Interestingly, there is only a series of recordings of a single presumed percna from 1981 on Newfoundland.
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Old Friday 19th February 2010, 14:18   #13
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Crossbills and Conifers

http://www.uwyo.edu/benkman/

First (or last actually) pub
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Old Friday 19th February 2010, 14:42   #14
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Crossbills and Conifers
For North American crossbill ID, perhaps the best field guide is The Sibley Guide to Trees.

Richard

PS. Just noticed that the link to David Callahan's crossbill fact sheet given in post #1 no longer works, as it's been up-issued. But it's still available at:
http://www.birdwatch.co.uk/website/content/view/2955/29

Last edited by Richard Klim : Friday 19th February 2010 at 15:02. Reason: Fact sheet link
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Old Friday 3rd September 2010, 06:55   #15
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David Sibley on Crossbills:
http://www.sibleyguides.com/2010/09/...t-like-species

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Old Wednesday 22nd September 2010, 14:27   #16
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...continued:
http://www.sibleyguides.com/2010/09/...ill/#more-3081

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Old Wednesday 22nd September 2010, 16:17   #17
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A rant about crossbills

There is some really interesting research going into these birds at the moment. Documenting the differentiation in vocal types is an important part of understanding more about them. However, I am a bit concerned at notes on this forum, and the recent description published in Auk (which was rejected by AOU), of new "species" of crossbills based on differences in song, but showing no diagnosable morphological or mtDNA differences.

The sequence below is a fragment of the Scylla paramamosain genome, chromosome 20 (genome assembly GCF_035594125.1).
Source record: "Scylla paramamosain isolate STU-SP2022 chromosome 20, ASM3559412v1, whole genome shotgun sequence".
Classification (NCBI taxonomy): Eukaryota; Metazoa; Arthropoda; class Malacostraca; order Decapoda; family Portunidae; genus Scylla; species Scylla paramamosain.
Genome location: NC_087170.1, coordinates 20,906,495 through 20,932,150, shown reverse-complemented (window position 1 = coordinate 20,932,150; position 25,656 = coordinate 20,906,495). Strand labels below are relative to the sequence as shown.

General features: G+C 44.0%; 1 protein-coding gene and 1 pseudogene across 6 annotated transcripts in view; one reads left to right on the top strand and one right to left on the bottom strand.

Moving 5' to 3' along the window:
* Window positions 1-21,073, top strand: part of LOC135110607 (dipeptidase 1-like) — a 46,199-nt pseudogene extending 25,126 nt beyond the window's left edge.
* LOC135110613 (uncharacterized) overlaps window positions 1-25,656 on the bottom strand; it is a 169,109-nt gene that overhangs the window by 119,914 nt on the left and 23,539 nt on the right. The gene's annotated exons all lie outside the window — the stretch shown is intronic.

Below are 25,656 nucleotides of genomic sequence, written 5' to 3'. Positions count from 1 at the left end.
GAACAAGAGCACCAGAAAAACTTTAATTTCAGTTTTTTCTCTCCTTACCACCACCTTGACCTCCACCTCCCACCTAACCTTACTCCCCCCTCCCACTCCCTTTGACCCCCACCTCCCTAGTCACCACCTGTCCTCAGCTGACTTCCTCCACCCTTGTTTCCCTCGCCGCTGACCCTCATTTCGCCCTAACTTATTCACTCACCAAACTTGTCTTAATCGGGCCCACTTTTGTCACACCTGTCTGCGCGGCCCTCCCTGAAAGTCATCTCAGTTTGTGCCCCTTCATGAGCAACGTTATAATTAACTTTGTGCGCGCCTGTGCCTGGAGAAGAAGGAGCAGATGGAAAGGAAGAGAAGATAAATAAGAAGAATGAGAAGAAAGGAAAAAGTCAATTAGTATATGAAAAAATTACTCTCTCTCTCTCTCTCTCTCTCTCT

The obvious "null hypothesis" is that crossbills' songs are learned. There may be a bunch of different populations which roam around as groups and possibly have small differences in bill shape and food preferences. I am not saying that this is definitely what is happening. However, the papers I have read on the topic so far have not shown that this is not what is happening. Based on distinctive observed differences in song, one could perhaps call some of these bands or populations "subspecies" based on current knowledge and people might feel that naming some of them is appropriate on that basis however.

In Homo sapiens, if you go to the border between, say, the USA and Mexico or France and Spain, there is strong differentiation in voice across the border. However, we know that this is learned and not innate. We are all the same species.

For some Tyrant-Flycatchers, there are interesting studies by Kroodsma and others. Empidonax species A has been reared in captivity by Empidonax species B or whilst frequently playing recordings of the song of Empidonax species B. Emplidonax species A does not learn the song of species B, and actually sings like a normal species A. Until someone takes a pullus or egg Crossbill of song type A into captivity and plays it songs of B whilst it grows, and we can see what its song is, there is likely to be considerable scepticism about the claims of multiple species in this group (and that includes Scottish Crossbill). This instance is different from that of various other oscines with different songs, in that for crossbills, other diagnosable differences between populations are so elusive and the one character out there might be learned rather than innate.